According to a new report, there are four types of people when it comes to understanding of and willingness to work with data. The most skilled people in terms of ‘data literacy’ are data aristocrats. The data aristocrat has a high aptitude for understanding, and can help to uplift and upskill others in the organisation. Training for these people should develop them as a leader and a mentor, and should educate them in the latest methodologies within data and analytics.
The data knights are skilled at dealing with data but can sometimes feel overwhelmed. Organisations should develop their capabilities in data science, algorithms and statistical analysis. They should be encouraged to be evangelists with the organisations to get others excited about the value of using data and analytics.
The data dreamers may not always be able but they certainly are willing to use data and analytics. They recognise the importance of data but don’t always receive enough support to interrogate it. Organisations should give them a foundational course in critical and analytical thinking, then build on that with more advanced courses in data visualisation, and data storytelling.
The data doubters have more of a curmudgeonly approach when it comes to changing existing processes through data and analytics. They prefer to make decisions from gut instinct and feel bombarded with information. Furthermore, they don’t feel they are empowered to use data at work, and think that data is the job of the experts and analysts. They need introductory training to build a foundation with data and analytics.
"24% of business decision-makers are data literate, rising to 32% among the C-suite."
According to MIT, data literacy is the ability to read, work with, analyse and argue with data. Data literacy enables workers of all levels to ask the right questions of data and machines, build knowledge, make decisions and communicate meaning with others. However, data skills gaps and data illiteracy is widespread in many organisations. Just 24% of business decision-makers would describe themselves as data literate, a figure that increases to 32% among the C-suite. The survey carried out by Censuswide on behalf of Qlik questioned 7,377 business decision-makers across the US, Europe and Asia.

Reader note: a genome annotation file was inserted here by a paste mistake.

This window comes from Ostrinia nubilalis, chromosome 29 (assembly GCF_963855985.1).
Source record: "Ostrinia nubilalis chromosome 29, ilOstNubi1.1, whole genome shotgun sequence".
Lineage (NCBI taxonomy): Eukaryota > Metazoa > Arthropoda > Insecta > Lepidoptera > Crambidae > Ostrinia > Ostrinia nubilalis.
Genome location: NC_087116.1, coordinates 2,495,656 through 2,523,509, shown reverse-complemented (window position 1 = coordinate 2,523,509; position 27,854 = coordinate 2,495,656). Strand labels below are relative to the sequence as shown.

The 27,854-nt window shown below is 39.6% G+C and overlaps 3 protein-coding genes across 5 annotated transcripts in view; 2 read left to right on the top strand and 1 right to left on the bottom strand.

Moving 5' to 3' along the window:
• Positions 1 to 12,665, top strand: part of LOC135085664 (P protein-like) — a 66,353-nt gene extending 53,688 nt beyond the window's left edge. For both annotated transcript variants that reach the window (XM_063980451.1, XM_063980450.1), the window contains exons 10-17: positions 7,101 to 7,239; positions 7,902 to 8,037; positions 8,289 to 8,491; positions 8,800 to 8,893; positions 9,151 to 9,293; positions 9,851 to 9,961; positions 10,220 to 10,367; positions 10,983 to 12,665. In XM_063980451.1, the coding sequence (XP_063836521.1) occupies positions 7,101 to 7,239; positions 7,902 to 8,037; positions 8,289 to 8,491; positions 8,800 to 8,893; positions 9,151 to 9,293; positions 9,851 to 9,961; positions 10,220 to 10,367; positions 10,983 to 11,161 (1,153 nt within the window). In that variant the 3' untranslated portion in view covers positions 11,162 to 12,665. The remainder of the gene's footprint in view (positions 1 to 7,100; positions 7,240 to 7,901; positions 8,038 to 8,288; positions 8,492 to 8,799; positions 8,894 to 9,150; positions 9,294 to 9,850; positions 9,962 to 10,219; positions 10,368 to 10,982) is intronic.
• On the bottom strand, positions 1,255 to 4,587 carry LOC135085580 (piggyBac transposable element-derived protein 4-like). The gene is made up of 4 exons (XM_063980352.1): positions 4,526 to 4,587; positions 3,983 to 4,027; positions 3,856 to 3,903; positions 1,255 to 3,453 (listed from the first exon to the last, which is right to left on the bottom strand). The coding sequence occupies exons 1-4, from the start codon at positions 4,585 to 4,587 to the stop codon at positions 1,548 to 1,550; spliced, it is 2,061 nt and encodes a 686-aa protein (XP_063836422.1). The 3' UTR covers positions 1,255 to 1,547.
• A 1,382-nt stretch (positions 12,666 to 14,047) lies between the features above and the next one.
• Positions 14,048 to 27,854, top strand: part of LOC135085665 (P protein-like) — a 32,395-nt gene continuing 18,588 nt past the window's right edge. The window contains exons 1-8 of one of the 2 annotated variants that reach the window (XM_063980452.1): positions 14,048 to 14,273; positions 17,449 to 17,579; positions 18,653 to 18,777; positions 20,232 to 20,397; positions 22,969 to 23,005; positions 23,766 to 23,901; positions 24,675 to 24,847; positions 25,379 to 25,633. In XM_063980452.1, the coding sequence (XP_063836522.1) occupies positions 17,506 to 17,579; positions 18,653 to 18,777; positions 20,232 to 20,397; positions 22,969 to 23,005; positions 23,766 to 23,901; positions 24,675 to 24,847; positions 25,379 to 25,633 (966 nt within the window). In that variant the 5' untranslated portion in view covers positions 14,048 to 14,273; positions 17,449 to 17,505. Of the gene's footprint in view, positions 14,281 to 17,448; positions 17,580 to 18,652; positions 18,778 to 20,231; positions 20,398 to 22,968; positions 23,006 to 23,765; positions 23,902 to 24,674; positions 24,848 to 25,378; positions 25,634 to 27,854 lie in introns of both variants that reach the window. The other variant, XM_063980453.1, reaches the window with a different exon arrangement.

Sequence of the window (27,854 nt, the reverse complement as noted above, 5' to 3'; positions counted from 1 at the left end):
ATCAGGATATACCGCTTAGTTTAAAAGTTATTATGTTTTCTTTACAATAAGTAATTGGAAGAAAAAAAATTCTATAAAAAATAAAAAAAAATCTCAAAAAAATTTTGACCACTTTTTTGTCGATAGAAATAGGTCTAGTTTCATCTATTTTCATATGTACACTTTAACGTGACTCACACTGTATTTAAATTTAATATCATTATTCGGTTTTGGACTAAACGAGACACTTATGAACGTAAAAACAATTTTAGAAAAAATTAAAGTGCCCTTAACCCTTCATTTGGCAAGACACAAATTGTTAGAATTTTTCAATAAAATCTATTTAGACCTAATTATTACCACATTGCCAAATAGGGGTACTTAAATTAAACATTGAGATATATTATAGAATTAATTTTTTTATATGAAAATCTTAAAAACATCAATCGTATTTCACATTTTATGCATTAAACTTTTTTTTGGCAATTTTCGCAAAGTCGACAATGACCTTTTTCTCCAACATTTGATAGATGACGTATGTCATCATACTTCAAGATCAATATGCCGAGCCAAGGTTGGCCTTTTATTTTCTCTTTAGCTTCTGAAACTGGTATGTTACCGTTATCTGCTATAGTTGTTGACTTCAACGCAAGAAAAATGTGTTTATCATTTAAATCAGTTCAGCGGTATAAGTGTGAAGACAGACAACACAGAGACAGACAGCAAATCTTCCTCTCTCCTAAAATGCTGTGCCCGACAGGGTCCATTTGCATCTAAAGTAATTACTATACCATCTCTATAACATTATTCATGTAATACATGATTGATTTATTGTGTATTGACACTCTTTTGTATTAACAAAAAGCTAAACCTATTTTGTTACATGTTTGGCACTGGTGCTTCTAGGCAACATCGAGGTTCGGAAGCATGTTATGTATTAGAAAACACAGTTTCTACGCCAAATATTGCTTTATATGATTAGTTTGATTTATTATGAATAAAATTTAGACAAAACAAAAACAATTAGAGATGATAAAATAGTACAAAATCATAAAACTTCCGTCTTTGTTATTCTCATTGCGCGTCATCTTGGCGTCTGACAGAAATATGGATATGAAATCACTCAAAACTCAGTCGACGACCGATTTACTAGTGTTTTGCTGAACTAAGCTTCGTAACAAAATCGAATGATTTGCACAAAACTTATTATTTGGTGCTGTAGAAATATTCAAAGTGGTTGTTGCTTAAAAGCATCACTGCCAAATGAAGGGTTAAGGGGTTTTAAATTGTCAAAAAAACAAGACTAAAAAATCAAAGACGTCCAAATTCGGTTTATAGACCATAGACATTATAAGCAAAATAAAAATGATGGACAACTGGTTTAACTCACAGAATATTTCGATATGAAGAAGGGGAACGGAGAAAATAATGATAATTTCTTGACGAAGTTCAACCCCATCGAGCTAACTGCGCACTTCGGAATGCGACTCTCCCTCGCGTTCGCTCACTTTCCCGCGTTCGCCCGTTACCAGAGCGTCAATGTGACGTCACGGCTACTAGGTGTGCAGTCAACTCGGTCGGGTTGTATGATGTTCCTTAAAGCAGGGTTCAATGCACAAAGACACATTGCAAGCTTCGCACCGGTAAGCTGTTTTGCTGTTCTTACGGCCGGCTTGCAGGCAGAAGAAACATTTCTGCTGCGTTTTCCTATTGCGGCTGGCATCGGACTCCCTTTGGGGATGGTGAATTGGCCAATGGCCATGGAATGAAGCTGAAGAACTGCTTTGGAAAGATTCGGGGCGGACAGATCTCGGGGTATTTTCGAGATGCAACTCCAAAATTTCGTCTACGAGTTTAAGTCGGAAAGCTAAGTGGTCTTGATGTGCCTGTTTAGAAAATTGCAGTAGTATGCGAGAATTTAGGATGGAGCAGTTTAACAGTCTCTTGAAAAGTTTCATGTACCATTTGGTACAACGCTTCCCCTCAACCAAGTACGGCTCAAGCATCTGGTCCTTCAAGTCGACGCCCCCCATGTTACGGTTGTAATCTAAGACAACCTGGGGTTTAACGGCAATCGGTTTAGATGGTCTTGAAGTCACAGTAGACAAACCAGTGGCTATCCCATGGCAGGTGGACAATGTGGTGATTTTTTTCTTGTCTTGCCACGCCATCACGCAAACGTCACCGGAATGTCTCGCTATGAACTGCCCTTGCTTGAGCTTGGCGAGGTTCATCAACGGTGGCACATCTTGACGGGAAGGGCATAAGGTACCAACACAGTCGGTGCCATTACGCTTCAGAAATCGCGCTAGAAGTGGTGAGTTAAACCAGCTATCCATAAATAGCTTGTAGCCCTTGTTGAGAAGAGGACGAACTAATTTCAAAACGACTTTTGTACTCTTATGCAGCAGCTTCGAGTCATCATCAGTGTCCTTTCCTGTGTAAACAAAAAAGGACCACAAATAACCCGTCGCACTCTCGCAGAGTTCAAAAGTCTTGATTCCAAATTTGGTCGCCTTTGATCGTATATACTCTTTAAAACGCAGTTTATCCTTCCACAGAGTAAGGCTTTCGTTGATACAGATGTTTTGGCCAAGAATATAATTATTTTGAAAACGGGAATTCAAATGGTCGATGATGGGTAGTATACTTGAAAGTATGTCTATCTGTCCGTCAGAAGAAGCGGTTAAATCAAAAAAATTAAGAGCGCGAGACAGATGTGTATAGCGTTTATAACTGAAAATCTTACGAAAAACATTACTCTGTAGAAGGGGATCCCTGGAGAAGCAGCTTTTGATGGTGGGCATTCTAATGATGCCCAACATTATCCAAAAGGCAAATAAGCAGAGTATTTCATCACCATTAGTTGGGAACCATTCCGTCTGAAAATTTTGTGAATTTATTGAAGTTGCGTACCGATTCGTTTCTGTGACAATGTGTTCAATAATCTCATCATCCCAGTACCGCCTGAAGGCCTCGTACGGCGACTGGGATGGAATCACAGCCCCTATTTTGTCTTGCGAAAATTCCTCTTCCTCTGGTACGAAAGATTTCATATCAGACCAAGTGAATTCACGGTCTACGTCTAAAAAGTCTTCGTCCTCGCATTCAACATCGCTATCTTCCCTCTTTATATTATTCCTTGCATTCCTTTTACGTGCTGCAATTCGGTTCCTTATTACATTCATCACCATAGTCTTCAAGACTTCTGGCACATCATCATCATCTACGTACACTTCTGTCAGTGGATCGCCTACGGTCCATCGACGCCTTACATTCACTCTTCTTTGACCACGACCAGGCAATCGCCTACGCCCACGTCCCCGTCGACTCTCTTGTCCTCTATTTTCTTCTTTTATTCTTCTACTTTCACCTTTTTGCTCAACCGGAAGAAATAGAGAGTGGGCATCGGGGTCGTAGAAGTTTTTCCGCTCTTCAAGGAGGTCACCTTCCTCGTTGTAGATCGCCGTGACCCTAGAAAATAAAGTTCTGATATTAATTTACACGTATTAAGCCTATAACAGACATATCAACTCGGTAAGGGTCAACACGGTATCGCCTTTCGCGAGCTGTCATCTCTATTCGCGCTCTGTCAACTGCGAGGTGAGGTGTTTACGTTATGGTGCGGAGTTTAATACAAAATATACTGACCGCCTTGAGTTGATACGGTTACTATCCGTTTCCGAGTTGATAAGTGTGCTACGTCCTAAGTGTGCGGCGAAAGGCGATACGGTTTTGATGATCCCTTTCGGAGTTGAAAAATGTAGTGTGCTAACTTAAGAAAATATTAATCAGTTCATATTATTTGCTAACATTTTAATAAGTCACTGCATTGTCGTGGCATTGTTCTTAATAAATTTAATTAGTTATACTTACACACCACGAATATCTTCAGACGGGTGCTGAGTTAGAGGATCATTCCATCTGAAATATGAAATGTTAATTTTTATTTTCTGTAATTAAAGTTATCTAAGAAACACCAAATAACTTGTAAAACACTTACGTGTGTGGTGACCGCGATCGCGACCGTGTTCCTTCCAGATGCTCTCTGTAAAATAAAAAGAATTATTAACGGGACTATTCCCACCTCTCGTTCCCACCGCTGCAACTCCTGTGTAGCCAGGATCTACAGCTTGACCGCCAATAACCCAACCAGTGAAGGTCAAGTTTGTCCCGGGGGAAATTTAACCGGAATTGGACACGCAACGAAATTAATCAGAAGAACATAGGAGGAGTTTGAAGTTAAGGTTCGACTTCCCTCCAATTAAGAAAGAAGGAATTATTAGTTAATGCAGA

In order to create a data-driven culture, the report advises the heads of organisations to tackle resistance among the workforce, find a suitable data champion such as a CAO or a CDO, and develop the skills set of younger employees. They should also open up new data sets in this era of governance, breaking down organisational silos because data literacy talent is more likely to lie in IT or BI and they may be isolated from the rest of the business. In addition, forums in which data leaders answer questions posed by others is critical to upskilling employees at all levels.
An example of an organisation that has brought in a data and analytics training programme for its staff is Wringhtington, Wigan and Leigh NHS Trust. The Trust set up a voluntary programme called ‘Quality Champions’ which trained people on how to use information to help identify where quality improvements could be made.
"We give employees the training and tools to view our data and ask questions."
Mark Singleton, head of business intelligence and acting associate director of information management and technology said: “Our approach is to give employees the training and tools to view their data and ask questions that they haven’t been able to ask before. We are building up the skills and abilities across the organisation so the BI team shouldn’t be a bottleneck to them getting the answers they need."